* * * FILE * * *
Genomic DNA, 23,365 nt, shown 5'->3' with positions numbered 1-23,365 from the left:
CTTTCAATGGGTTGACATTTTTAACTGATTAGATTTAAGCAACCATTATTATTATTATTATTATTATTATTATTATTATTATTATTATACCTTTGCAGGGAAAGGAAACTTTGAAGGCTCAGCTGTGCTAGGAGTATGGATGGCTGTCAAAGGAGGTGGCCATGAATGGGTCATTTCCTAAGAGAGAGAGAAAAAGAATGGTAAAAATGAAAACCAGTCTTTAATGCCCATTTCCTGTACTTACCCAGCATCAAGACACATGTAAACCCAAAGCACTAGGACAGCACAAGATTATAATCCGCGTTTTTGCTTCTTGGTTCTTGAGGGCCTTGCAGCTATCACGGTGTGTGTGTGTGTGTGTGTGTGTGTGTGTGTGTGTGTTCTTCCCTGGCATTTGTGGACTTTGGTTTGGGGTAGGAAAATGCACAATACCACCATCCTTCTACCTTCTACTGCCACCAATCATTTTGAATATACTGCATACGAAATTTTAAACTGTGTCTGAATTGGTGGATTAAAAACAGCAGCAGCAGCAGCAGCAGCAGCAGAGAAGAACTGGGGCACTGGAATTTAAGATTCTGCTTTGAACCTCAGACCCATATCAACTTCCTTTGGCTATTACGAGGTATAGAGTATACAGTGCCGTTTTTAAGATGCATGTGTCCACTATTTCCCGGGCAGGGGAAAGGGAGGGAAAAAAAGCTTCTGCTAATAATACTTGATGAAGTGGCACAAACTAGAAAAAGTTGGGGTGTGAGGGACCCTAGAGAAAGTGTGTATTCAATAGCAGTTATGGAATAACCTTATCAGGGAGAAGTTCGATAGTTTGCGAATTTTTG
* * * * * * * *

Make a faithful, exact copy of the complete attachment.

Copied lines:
Genomic DNA, 23,365 nt, shown 5'->3' with positions numbered 1-23,365 from the left:
CTTTCAATGGGTTGACATTTTTAACTGATTAGATTTAAGCAACCATTATTATTATTATTATTATTATTATTATTATTATTATTATTATACCTTTGCAGGGAAAGGAAACTTTGAAGGCTCAGCTGTGCTAGGAGTATGGATGGCTGTCAAAGGAGGTGGCCATGAATGGGTCATTTCCTAAGAGAGAGAGAAAAAGAATGGTAAAAATGAAAACCAGTCTTTAATGCCCATTTCCTGTACTTACCCAGCATCAAGACACATGTAAACCCAAAGCACTAGGACAGCACAAGATTATAATCCGCGTTTTTGCTTCTTGGTTCTTGAGGGCCTTGCAGCTATCACGGTGTGTGTGTGTGTGTGTGTGTGTGTGTGTGTGTGTGTTCTTCCCTGGCATTTGTGGACTTTGGTTTGGGGTAGGAAAATGCACAATACCACCATCCTTCTACCTTCTACTGCCACCAATCATTTTGAATATACTGCATACGAAATTTTAAACTGTGTCTGAATTGGTGGATTAAAAACAGCAGCAGCAGCAGCAGCAGCAGCAGAGAAGAACTGGGGCACTGGAATTTAAGATTCTGCTTTGAACCTCAGACCCATATCAACTTCCTTTGGCTATTACGAGGTATAGAGTATACAGTGCCGTTTTTAAGATGCATGTGTCCACTATTTCCCGGGCAGGGGAAAGGGAGGGAAAAAAAGCTTCTGCTAATAATACTTGATGAAGTGGCACAAACTAGAAAAAGTTGGGGTGTGAGGGACCCTAGAGAAAGTGTGTATTCAATAGCAGTTATGGAATAACCTTATCAGGGAGAAGTTCGATAGTTTGCGAATTTTTG